Singapore - The authorities here have extended their war on terror to the financial front by clamping down on "dirty money". Since 2000, about S$85 million in "criminal proceeds linked to money-laundering" has been seized as reports of suspicious transactions continue to climb.
"Denying terrorists access to the financial and material support necessary for the execution of their insidious plans is a crucial part of the general war on terror," said Singapore Solicitor-General Chan Seng Onn at the opening of a two-day Asia-Pacific Financial Crime Conference on July 28.
Mr Chan said financial institutions and the wider business community have added teeth to the Singapore government's tougher regulatory measures by filing more suspicious transactions reports (STRs) to a central STR office.
He noted that the STR office is encouraging financial institutions - which are often targeted by money launderers and terrorism financiers as a conduit for their illegal activities - to submit even more such reports.
"This will help make Singapore an inhospitable place for money launders and terrorism financiers," Mr Chan said. He added that "the authorities are aware of the need to strike a judicious balance" between imposing regulatory costs on industry players while clamping down on financial crime.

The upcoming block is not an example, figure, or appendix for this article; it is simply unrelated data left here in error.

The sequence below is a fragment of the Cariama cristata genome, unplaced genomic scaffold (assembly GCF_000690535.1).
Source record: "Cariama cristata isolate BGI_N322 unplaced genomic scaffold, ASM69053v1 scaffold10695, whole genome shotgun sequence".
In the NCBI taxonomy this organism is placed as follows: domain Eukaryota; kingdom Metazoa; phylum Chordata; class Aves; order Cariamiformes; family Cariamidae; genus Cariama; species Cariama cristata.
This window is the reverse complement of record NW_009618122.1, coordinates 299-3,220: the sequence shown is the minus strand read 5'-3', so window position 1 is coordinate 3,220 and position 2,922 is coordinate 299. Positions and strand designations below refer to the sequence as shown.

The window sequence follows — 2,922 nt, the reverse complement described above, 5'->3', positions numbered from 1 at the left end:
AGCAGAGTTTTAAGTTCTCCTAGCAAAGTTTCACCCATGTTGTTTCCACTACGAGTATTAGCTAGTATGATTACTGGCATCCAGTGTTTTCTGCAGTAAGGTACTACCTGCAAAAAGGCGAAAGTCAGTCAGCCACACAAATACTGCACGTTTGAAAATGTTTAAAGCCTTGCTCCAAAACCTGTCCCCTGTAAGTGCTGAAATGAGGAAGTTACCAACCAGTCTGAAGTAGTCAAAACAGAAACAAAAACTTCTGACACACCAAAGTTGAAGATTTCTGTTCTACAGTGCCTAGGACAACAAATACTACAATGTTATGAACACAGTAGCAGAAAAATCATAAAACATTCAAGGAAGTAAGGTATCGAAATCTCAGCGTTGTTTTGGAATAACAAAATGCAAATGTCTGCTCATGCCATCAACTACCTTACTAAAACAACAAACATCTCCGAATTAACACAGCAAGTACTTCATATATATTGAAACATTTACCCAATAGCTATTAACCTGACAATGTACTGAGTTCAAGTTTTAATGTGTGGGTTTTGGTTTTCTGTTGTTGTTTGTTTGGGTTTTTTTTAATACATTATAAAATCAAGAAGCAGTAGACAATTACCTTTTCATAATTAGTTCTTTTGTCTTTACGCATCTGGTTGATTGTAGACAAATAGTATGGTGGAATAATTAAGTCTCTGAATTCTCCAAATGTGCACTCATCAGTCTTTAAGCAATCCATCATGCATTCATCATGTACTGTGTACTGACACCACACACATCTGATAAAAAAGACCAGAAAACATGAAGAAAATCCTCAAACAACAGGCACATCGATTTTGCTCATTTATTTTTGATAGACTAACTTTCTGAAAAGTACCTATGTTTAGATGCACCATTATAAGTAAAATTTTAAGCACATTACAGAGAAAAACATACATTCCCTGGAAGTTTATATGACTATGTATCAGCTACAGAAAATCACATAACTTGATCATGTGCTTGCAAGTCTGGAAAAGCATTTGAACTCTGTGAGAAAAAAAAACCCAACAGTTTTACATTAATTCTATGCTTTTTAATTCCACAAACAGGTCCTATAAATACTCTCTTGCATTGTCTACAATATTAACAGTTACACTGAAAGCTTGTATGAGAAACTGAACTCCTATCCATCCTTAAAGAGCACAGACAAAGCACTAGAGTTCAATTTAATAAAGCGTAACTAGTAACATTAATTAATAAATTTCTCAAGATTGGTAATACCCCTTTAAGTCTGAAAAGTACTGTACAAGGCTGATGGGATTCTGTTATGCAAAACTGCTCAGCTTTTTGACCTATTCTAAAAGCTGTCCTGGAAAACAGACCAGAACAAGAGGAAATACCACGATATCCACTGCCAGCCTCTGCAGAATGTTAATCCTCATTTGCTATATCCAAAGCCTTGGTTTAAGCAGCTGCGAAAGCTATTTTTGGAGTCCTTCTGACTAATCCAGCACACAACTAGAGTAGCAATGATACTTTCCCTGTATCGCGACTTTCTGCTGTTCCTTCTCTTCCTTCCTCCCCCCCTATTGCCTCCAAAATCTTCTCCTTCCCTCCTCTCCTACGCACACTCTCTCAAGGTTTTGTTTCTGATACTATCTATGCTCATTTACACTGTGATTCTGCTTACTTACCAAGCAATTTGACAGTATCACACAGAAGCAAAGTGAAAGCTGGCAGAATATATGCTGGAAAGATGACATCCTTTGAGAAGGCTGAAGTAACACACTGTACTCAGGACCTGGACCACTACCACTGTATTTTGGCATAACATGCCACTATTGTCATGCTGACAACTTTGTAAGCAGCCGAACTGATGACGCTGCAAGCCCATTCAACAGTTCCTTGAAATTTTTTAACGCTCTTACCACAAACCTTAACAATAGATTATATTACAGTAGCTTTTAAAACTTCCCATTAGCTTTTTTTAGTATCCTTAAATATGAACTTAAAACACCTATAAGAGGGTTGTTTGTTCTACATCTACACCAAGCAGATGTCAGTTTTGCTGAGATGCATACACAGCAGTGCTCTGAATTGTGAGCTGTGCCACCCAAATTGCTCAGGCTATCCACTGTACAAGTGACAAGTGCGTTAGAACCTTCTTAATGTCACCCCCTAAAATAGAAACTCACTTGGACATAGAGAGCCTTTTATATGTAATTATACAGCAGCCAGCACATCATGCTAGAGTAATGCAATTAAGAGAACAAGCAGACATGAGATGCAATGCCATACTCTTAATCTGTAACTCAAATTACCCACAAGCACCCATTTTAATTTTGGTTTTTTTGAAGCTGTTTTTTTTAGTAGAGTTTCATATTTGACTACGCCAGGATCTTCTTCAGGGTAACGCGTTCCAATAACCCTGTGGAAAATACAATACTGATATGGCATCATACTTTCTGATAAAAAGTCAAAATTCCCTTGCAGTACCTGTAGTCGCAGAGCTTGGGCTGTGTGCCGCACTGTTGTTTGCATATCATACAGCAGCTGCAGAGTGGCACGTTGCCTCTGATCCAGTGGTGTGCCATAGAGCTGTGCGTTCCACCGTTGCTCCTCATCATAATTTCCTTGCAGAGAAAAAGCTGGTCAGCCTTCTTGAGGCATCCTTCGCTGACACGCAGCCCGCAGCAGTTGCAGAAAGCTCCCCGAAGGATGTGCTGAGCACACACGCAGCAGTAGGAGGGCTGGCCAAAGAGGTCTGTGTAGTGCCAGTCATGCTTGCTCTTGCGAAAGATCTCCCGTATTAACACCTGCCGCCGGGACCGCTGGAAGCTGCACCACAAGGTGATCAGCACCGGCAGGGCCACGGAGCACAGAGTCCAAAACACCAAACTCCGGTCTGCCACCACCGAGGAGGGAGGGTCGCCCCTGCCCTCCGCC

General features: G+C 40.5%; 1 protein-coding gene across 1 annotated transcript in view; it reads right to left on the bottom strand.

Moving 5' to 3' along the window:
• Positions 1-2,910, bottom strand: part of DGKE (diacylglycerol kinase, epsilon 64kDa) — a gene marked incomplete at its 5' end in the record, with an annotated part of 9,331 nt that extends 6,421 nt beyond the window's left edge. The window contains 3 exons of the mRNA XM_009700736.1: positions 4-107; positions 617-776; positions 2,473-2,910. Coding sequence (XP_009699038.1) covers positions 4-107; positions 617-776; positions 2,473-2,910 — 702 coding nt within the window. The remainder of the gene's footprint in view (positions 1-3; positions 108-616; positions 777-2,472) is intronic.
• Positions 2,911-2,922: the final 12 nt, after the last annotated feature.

Professor Barry Rider, consultant with Beachcroft Wansbroughs UK, said Singapore is "at risk to terrorist finance because of where it is geographically". But Prof Rider noted that "Singapore is really much more advanced than many countries" in terms of implementing the anti-moneylaundering framework.
According to the International Monetary Fund in 1998, money launders and terrorists were estimated to have a global war chest of US$800 billion to US$2 trillion. In Asia-Pacific alone, the figure is estimated to be about US$200 billion. Al-Qaeda terrorists who staged the Sept 11, 2001, attacks in the United Statesmade extensive use of wire transactions, ATMS, credit cards and other financial instruments, to finance their operations.
* $85m 'dirty money' seized since 2000 (The Straits Times, July 29)